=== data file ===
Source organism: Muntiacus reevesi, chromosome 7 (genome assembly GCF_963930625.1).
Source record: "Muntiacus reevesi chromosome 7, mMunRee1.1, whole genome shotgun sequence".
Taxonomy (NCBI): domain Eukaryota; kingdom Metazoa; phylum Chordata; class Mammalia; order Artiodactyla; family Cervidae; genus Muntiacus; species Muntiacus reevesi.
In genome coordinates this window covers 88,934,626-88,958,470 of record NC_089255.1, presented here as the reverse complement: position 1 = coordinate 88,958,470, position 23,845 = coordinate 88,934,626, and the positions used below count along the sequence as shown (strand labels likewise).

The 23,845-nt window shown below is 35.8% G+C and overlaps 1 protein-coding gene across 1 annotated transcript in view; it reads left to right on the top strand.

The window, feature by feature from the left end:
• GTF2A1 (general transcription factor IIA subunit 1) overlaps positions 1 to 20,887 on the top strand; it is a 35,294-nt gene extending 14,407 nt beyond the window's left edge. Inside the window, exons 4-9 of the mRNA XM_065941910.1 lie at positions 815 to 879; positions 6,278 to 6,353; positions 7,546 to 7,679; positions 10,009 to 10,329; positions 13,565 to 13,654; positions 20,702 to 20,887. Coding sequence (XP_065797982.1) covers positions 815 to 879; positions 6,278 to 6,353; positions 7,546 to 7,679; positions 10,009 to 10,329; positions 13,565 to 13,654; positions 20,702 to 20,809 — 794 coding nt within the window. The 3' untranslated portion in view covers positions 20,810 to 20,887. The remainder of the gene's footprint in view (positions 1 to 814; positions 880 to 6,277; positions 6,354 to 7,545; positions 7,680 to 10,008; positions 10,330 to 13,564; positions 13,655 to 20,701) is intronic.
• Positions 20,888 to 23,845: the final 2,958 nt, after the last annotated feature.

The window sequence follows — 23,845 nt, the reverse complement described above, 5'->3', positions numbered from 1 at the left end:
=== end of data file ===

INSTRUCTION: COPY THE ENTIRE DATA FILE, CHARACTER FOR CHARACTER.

Source organism: Muntiacus reevesi, chromosome 7 (genome assembly GCF_963930625.1).
Source record: "Muntiacus reevesi chromosome 7, mMunRee1.1, whole genome shotgun sequence".
Taxonomy (NCBI): domain Eukaryota; kingdom Metazoa; phylum Chordata; class Mammalia; order Artiodactyla; family Cervidae; genus Muntiacus; species Muntiacus reevesi.
In genome coordinates this window covers 88,934,626-88,958,470 of record NC_089255.1, presented here as the reverse complement: position 1 = coordinate 88,958,470, position 23,845 = coordinate 88,934,626, and the positions used below count along the sequence as shown (strand labels likewise).

The 23,845-nt window shown below is 35.8% G+C and overlaps 1 protein-coding gene across 1 annotated transcript in view; it reads left to right on the top strand.

The window, feature by feature from the left end:
• GTF2A1 (general transcription factor IIA subunit 1) overlaps positions 1 to 20,887 on the top strand; it is a 35,294-nt gene extending 14,407 nt beyond the window's left edge. Inside the window, exons 4-9 of the mRNA XM_065941910.1 lie at positions 815 to 879; positions 6,278 to 6,353; positions 7,546 to 7,679; positions 10,009 to 10,329; positions 13,565 to 13,654; positions 20,702 to 20,887. Coding sequence (XP_065797982.1) covers positions 815 to 879; positions 6,278 to 6,353; positions 7,546 to 7,679; positions 10,009 to 10,329; positions 13,565 to 13,654; positions 20,702 to 20,809 — 794 coding nt within the window. The 3' untranslated portion in view covers positions 20,810 to 20,887. The remainder of the gene's footprint in view (positions 1 to 814; positions 880 to 6,277; positions 6,354 to 7,545; positions 7,680 to 10,008; positions 10,330 to 13,564; positions 13,655 to 20,701) is intronic.
• Positions 20,888 to 23,845: the final 2,958 nt, after the last annotated feature.

The window sequence follows — 23,845 nt, the reverse complement described above, 5'->3', positions numbered from 1 at the left end: